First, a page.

My other key involvement at AMEE this year is with a couple of pre-conference workshops one looking at developing as an open medical education practitioner where I’m teaming up with my colleague Annalisa Manca. Together we’re also working with Meg Chisholm to run another workshop looking at social media in and as research. I’m also delighted that another of my colleague’s Amy Arnold, from Robert Gordon University School of Pharmacy, is going to be presenting some of our work on interprofessional learning with medical and pharmacy students.
One of my reflections from last year, prompted by Andrew Coggin’s blog post Pearls from the AMEE 2016 Conference, relates to the general lack of mention of FOAMed – free open access meducation. Annalisa and I ran a workshop on FOAMed a few years ago but open education practice doesn’t really seem to have taken off in mainstream medical education in the way that it has in other disciplines in higher education. Within medicine FOAMed has taken off most in emergency medicine, radiology and paediatrics but is perhaps still little known in other specialities. We’ve got 35 people signed up for our pre-conference workshop on Sunday and we’ll be building on some of the work that we do with our students on our Doctor as Digital Teacher SSC as we introduce participants to the world of open medical education. I’m in the process of putting some finishing touches to a blog that we’re going to use to support the activities in the workshop and I intend to keep the site going afterwards so that it can be reused as an open educational resource (OER) beyond the workshop. Before it goes live I’d welcome any top tips other FOAMed advocates might want to share with those just beginning to think about developing as an open medical education practitioner. The hashtag for our open meded workshop will be #AMEE2017 #PCW18.
All being well I’ll be posting some reflections on AMEE and hopefully I’l manage a few more blogs posts over the next 12 months.
Welcome to my new digital home and my new blog. Having had a bit of hiatus in blogging, (it’s almost a year since I last posted!) it’s time to get blogging again and particularly so as I’ve finally made the move to get my own domain on Reclaim Hosting.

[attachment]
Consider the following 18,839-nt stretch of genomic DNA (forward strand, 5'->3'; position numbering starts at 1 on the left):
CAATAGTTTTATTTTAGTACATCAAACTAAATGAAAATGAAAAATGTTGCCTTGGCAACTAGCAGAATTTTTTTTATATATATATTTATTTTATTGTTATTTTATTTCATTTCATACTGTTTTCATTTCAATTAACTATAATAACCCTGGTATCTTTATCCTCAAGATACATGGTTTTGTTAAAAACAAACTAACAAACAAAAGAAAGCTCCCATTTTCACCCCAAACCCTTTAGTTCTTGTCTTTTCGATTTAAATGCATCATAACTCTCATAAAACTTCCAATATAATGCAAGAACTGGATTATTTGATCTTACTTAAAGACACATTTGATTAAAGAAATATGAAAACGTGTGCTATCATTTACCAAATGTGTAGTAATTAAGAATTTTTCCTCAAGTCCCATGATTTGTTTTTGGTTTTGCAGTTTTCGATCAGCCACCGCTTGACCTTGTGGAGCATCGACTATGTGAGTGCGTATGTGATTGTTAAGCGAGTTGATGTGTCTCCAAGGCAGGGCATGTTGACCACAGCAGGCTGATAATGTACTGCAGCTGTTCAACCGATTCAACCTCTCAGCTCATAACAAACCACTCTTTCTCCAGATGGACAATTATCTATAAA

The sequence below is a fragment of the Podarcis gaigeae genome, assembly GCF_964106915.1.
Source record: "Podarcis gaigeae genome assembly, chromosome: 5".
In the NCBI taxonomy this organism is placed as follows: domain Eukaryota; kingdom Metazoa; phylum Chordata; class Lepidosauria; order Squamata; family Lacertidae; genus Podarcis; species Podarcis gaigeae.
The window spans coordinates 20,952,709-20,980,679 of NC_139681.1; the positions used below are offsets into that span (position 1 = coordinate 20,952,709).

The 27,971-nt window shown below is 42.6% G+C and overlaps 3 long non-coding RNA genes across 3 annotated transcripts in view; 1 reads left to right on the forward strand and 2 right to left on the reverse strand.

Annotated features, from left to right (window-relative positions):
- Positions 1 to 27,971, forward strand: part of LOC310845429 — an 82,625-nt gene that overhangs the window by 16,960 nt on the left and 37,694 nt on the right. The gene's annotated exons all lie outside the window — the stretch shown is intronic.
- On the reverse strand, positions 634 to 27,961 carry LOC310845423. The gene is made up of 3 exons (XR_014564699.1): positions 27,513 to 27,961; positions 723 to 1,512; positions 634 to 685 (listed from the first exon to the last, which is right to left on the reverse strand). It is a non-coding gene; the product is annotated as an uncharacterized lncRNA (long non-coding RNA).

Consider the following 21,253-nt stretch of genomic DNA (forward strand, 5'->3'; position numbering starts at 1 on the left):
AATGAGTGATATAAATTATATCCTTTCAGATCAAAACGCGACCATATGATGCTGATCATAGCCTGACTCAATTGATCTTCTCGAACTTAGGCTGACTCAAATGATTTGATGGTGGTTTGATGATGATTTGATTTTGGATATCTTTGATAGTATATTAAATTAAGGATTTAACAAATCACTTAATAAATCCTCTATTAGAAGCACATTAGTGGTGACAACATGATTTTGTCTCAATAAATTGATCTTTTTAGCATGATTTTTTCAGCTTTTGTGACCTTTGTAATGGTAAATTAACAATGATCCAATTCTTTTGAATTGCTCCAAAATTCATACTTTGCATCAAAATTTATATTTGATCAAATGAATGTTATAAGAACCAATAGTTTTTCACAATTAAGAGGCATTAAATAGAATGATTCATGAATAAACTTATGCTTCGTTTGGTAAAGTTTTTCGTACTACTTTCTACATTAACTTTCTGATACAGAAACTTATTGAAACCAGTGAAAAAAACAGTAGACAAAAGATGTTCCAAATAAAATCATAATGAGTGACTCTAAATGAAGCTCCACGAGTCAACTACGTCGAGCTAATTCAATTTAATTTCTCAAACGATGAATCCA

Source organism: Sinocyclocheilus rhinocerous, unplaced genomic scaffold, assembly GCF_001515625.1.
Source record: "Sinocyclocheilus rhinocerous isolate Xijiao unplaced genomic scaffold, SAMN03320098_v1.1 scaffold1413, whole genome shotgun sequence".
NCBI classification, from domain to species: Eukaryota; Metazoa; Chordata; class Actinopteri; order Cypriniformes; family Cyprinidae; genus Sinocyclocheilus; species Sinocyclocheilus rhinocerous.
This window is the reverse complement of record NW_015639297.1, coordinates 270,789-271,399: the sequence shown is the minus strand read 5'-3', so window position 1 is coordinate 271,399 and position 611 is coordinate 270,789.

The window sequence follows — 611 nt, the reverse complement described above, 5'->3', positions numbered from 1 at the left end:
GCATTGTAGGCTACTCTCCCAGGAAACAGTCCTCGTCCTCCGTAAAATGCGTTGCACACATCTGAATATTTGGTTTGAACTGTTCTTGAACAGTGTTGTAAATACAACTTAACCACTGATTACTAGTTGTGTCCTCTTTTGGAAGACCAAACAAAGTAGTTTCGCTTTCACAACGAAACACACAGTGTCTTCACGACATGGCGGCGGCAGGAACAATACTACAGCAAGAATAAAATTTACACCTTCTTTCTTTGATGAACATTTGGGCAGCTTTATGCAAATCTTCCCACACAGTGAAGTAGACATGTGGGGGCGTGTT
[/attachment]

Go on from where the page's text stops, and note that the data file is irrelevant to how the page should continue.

I first started blogging in 2008 (over on e-LiME) and I’ve been struck in the past year by how often I refer back to some of my old posts, both the published ones and those that have remained as eternal drafts! I was never a prolific blogger but I found blogging was a good way to support reflective practice and think out loud. Some of my old posts are full of questions and were an attempt to gain the views of others and often they generated helpful learning conversations on Twitter, others through comments posted on individual posts.
When I moved to a more central University role two and a half years ago I found it quite a challenge to blog. My previous post was an academic one and I think I felt freer to blog and share some of my thinking, Moving to a professional service puts you in a slightly different position and I guess there’s perhaps been a sense of feeling more wary of blogging. The other challenge has been time, I’ve written lots of blog posts in my mind but they’ve never made it to being spelled out on my keyboard. Recently though I’ve realised that I’ve missed blogging, there’s almost something cathartic about it, but I think importantly for me blogging was a way to reflect and support my own personal learning. So I’m back blogging and I’m still learning about higher education, open education, the role of technology in learning and teaching and good old medical education.